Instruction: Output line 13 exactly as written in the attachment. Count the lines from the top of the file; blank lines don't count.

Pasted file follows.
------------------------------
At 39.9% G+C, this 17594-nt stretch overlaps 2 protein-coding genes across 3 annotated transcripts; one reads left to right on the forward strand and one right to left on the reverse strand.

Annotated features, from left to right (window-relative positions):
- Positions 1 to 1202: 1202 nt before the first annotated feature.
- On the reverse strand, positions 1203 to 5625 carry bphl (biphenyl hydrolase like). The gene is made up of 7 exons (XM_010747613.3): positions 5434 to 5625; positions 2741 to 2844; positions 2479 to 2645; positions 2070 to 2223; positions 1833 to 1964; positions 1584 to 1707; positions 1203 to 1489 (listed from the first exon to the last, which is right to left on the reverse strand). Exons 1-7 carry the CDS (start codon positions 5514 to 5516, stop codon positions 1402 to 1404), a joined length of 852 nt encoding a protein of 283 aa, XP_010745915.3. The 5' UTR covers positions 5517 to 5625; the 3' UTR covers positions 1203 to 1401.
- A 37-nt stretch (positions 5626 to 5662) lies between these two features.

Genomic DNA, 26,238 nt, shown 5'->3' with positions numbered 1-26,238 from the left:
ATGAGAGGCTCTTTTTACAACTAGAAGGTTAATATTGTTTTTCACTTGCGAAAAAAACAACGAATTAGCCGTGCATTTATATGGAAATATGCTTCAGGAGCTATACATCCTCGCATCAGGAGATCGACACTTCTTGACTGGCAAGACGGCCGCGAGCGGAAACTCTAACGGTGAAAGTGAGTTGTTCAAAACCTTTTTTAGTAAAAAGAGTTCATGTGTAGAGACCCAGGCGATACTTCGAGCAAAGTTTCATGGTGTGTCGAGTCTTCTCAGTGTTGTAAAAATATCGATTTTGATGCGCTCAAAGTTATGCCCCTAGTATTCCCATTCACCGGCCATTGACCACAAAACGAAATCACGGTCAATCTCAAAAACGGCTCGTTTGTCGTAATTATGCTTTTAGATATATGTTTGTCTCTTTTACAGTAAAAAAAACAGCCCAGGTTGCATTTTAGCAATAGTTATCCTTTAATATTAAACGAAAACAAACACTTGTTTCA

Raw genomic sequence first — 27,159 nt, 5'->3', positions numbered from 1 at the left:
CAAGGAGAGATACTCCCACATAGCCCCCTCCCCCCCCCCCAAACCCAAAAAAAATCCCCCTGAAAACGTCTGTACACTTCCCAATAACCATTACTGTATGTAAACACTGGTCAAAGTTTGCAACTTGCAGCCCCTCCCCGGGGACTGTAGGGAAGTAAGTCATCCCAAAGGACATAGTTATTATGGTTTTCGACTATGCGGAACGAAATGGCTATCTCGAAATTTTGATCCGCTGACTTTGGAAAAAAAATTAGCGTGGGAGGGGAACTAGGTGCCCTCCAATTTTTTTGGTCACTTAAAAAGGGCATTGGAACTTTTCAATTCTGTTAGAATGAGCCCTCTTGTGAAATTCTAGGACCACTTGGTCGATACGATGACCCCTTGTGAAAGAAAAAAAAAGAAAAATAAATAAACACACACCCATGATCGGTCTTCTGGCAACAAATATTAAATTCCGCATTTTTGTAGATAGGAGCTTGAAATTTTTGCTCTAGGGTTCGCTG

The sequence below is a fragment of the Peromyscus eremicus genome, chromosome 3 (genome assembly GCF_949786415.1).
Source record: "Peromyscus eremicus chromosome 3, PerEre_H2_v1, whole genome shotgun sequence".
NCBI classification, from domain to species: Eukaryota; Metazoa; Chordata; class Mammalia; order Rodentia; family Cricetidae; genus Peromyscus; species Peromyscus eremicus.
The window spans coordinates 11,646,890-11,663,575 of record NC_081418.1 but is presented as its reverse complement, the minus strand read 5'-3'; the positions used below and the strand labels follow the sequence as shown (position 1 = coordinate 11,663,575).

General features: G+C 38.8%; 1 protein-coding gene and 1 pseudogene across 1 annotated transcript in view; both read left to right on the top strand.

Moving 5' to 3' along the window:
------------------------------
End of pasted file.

The window spans coordinates 11,646,890-11,663,575 of record NC_081418.1 but is presented as its reverse complement, the minus strand read 5'-3'; the positions used below and the strand labels follow the sequence as shown (position 1 = coordinate 11,663,575).